Skip to main content

Distributed for Reaktion Books

Picturing Tropical Nature

Whether considered a sublime landscape, malignant wilderness, or the endangered site of environmental conflicts, the tropics are, Picturing Tropical Nature argues, largely a construct of American and European imaginations. 

Nancy Leys Stephan asserts that images of the tropics conveyed through drawings, paintings, photographs, literature, and travel writings are central to what Stepan calls the “tropicalization of nature,” or the often harmful misrepresentation of the tropics and its peoples. She here examines several aspects of such tropicalization as they emerge through the work of nineteenth- and twentieth-century scientists and artists, including Alexander von Humboldt, Alfred Russel Wallace, Louis Agassiz, Sir Patrick Manson, and Margaret Mee. From the earliest photographic attempts to represent tropical hybrid races to depictions of disease in new tropical medicines, Picturing Tropical Nature offers new insight into the convergence of the tropics with European and American science and art.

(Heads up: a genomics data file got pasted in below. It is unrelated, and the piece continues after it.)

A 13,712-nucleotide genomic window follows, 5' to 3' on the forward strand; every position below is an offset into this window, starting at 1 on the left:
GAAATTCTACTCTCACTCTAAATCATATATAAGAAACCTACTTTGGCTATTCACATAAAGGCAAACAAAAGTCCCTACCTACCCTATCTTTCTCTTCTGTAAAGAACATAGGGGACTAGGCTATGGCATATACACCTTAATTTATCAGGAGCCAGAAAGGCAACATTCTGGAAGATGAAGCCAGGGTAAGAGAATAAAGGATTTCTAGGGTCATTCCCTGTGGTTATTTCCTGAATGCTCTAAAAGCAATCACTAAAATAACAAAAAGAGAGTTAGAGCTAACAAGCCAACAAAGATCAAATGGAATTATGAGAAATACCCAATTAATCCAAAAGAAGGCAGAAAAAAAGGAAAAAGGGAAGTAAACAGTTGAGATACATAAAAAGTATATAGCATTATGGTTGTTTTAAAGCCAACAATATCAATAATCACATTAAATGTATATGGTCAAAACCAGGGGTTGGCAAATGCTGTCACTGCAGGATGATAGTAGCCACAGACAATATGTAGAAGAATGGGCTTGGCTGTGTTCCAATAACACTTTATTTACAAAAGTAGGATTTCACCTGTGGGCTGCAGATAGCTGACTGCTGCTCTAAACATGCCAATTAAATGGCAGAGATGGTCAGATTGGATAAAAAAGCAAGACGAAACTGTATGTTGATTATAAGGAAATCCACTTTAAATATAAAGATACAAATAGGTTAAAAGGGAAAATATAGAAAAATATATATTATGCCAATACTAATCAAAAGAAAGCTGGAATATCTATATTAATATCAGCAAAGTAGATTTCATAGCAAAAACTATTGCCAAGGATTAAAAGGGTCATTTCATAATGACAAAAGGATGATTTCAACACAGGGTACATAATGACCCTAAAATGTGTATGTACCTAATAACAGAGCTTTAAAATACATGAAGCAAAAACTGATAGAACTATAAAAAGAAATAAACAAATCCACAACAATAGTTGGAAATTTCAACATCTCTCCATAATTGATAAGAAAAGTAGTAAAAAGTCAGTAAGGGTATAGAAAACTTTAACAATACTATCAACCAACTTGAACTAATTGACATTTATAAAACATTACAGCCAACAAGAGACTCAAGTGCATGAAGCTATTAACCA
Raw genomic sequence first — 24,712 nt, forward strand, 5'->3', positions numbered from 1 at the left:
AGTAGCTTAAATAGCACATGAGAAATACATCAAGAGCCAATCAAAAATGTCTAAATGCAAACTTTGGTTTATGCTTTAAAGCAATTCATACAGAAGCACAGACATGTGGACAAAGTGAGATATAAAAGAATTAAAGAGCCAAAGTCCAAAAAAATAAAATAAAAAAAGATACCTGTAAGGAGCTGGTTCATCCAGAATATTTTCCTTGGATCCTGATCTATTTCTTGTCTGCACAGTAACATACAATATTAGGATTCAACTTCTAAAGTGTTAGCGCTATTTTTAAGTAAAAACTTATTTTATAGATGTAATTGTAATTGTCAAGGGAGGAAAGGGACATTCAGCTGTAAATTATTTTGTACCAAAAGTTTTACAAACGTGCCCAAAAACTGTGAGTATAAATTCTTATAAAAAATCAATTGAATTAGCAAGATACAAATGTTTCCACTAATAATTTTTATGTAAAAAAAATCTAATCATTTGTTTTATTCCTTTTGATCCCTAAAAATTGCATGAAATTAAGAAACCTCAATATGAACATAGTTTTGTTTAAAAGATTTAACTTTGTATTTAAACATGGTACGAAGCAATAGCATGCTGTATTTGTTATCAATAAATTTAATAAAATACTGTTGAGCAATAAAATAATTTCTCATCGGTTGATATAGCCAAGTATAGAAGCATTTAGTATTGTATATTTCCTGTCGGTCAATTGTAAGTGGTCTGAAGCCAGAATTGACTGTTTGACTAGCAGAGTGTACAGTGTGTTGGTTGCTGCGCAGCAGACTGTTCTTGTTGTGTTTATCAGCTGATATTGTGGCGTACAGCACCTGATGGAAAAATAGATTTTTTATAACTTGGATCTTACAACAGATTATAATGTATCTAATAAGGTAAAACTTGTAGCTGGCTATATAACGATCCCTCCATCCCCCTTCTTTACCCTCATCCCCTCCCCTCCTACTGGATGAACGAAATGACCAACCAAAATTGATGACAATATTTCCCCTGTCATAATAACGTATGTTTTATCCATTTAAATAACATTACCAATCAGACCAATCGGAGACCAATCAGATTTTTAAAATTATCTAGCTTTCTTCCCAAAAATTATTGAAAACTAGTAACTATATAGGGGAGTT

“A brilliant and provocative book . . . the kind of book that carries forward a field in a single stride . . . undoubtedly the finest account of ‘tropicality’ we have.”—Social History of Medicine

288 pages | 89 halftones | 6 x 9 | © 2001

Picturing History

Biological Sciences: Tropical Biology and Conservation

History: History of Ideas

Travel and Tourism: Tourism and History

Reaktion Books image

View all books from Reaktion Books

Table of Contents

1.  Going to the Tropics
2.  An Evolutionist’s Tropics
3.  Racial Degenerations
4.  Racial Transformations
5.  The New Tropical Pathology
6.  Appearances and Disappearances
7.  Tropical Modernism
Photographic Acknowledgements

Be the first to know

Get the latest updates on new releases, special offers, and media highlights when you subscribe to our email lists!

Sign up here for updates about the Press